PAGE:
Chilling with friends in a semi-private space
Who are the metaverse dwellers?
Recent media coverage focused on concerns about the prevalence of sexual acts but did not explain why sexualised actions and contents are normalised on platforms like VRChat. In VRChat, it is quite common to see two strangers pat or stroke each other’s heads and faces, often without knowing the other’s gender and age. If both do not show any signs of unpleasantness, the social norms permit further actions such as cuddling and kissing. Players may also simulate sex, commonly referred to as erotic role-play (ERP), but this happens most often when solid friendships or romantic relationships have been established. Most players consciously avoid simulating sex in public or semi-private spaces but a sizeable portion of players do not. Hence, it seems that the rules around physical intimacy are almost entirely tacit and mostly disregard gender and age. Also, players usually do not expect these intimate actions to be explicitly consented to in advance.
During my fieldwork, I observed that VRChat at present is occupied mainly by multiple subcultural groups including LGBTQ communities. Hence, I would argue that VRChat’s sexually charged culture is related to the queerness of its online community and its role as a space for sexual freedom and experimentation. Japanese Otaku culture is a major source of influence and most experienced users tend to wear innocent, cute but sexualised anime girl avatars, while sometimes speaking in “male-sounding” voices. This cross-dressing tendency is also related to the community’s affinity to the online gay, queer and transgender communities. These influences have turned VRChat into a space for experimenting with gender identities and sexualities. Some people openly identify as trans or queer and experience gender euphoria through intimate avatar interactions. There are also straight male players using the anime girl body to experiment with gay sex. Throughout the platform, gender and sexuality are fluid, played with, and constantly challenged in social interactions, and are often enacted in totally unexpected ways with a ludic attitude. These sexual activities can be harmless when performed by consensual adults in private online spaces but this is often not the case which raises issues for children’s online safety.
Children’s vulnerabilities in VRChat
While VRChat is officially for people aged 13 years and over, many spaces and activities in it are created by adults and for adults. Children have to bear the social pressure of trying to fit in and emulate adults’ behaviours such as alcohol consumption and sexual activities. During the ethnography, I asked people about their age to ensure I do not accidentally collect children’s personal information without parental consent, but most VRChat players do not ask these questions. Even when they do know if their counterpart is over the age of consent, adult players rarely consider the ethical and legal boundaries of socialising in these online worlds. In this sense, this environment could potentially breed child sexual abuse and grooming. Children who are new to the platform could find themselves in even riskier situations due to the higher chance of encountering harassing behaviours in the public domain.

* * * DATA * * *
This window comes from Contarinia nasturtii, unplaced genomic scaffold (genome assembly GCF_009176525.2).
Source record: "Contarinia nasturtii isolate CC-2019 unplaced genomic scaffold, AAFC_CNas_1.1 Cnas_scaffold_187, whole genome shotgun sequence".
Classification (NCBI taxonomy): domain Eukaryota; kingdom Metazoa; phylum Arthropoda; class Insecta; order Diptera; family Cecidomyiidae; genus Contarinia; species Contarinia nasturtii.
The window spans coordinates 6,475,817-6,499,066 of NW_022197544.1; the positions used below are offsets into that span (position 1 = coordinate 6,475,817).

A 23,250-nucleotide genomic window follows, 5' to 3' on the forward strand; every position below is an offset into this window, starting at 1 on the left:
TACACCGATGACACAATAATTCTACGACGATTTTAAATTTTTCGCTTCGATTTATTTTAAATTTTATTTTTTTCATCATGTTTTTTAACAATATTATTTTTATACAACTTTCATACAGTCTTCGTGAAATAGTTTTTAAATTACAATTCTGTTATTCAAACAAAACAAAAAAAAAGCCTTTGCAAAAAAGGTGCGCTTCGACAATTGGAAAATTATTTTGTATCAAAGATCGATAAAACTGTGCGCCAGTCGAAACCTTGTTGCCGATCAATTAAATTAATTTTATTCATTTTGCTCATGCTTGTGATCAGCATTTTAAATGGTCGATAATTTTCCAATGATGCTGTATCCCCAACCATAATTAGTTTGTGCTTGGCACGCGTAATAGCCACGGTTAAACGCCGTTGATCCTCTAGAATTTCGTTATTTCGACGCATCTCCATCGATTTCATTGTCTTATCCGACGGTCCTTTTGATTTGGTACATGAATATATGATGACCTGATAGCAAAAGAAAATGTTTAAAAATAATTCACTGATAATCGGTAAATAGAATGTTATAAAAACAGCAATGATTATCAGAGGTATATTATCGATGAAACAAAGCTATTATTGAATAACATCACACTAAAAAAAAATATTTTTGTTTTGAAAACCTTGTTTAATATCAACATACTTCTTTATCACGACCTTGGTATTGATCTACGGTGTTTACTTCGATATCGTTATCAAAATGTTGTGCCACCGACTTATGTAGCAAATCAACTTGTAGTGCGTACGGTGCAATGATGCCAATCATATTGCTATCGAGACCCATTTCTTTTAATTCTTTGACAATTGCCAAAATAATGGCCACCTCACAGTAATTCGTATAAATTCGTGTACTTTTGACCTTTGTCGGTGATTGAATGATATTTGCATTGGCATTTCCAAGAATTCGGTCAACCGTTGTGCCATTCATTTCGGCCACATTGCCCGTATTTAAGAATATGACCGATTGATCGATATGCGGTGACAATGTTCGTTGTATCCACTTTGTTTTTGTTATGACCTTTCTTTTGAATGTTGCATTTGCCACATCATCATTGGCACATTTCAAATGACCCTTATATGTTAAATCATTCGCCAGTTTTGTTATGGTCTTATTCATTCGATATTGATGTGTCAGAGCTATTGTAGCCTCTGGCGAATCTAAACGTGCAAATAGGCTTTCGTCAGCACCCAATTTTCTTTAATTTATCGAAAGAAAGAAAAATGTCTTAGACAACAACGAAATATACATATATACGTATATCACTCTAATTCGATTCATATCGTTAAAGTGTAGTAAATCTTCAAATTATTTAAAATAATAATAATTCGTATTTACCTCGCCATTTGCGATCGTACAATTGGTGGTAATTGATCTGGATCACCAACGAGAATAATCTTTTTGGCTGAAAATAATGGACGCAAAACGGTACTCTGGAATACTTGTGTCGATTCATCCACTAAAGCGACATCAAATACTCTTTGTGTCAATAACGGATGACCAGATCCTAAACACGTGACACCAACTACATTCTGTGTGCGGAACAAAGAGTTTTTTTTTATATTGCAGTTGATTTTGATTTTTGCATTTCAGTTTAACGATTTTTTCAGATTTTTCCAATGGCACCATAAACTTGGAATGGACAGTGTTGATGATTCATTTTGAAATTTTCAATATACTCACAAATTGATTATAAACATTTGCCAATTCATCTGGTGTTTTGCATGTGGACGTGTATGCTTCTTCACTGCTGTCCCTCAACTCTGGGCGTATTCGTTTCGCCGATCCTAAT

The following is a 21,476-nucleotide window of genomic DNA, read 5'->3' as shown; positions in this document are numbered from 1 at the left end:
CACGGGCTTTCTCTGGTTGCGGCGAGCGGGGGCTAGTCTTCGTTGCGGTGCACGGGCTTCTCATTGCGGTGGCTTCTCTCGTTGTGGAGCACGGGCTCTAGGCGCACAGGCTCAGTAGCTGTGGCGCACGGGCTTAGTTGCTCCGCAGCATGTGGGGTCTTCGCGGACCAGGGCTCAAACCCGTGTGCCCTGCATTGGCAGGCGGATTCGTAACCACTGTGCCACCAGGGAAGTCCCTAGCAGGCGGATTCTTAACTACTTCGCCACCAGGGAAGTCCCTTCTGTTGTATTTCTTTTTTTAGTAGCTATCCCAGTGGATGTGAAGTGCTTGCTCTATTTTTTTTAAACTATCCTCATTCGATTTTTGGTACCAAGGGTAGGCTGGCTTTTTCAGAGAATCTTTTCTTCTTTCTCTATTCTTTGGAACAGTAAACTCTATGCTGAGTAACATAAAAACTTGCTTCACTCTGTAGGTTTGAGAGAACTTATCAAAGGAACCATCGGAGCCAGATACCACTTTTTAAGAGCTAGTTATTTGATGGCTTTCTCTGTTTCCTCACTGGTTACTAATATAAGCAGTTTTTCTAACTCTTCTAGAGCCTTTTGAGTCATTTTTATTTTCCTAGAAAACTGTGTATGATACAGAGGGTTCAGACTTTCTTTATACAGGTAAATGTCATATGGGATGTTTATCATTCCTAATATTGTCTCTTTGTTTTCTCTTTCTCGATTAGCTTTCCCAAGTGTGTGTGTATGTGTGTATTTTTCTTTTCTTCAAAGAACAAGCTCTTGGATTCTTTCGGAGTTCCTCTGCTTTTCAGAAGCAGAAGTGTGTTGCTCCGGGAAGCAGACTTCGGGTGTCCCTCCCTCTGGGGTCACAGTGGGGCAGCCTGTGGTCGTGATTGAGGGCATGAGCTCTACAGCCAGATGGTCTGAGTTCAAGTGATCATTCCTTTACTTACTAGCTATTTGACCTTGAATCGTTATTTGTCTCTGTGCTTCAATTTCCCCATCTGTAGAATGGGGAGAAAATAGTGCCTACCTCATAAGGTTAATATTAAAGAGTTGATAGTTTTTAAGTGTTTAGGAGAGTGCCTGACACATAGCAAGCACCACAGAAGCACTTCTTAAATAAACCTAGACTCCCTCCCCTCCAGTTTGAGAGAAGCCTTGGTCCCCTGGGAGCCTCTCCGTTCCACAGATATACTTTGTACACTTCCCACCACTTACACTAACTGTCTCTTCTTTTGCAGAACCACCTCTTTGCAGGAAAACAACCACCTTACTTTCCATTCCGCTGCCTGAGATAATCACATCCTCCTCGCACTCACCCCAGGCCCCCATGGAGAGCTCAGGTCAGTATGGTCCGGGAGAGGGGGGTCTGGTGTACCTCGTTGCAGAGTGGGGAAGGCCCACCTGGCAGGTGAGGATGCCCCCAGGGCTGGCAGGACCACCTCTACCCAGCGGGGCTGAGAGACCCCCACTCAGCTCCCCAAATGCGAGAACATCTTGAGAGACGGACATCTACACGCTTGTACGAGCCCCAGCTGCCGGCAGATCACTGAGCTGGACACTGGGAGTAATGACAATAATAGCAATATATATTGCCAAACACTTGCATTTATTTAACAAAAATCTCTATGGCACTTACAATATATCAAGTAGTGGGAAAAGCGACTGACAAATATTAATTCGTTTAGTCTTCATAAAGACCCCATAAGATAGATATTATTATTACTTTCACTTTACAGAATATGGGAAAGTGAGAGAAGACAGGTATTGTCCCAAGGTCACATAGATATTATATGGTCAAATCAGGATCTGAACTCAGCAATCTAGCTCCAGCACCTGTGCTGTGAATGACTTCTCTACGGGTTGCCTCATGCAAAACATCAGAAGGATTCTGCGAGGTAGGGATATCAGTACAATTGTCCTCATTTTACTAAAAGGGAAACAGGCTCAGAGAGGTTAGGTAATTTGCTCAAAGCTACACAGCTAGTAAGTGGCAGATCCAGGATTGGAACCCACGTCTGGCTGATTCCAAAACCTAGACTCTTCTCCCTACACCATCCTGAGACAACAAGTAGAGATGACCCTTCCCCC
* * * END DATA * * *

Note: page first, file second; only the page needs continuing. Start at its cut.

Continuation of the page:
On the other hand, children might intentionally seek participation in VRChat’s gay, queer and transgender communities as they offer an anonymous and embodied way of experimenting with identities. Children’s desire for exploring gender and sexuality should be acknowledged but how to keep the online environment safe for such experimentation is where the difficulties arise.
As Andy Phippen recently suggested, there are no realistically enforceable mechanisms for age-gating and policing communications in social VR and we cannot count on the big tech to solve the safeguarding issues. Rather, we all have a role to play. I would suggest the first step is to help all stakeholders, including parents, educators, policymakers and children themselves to acquire the necessary knowledge for navigating this new digital frontier. A new set of rules and norms may hopefully emerge if we are knowledgeable enough about the risks involved in the metaverse.
First published at www.parenting.digital, this post represents the views of the authors and not the position of the Parenting for a Digital Future blog, nor of the London School of Economics and Political Science.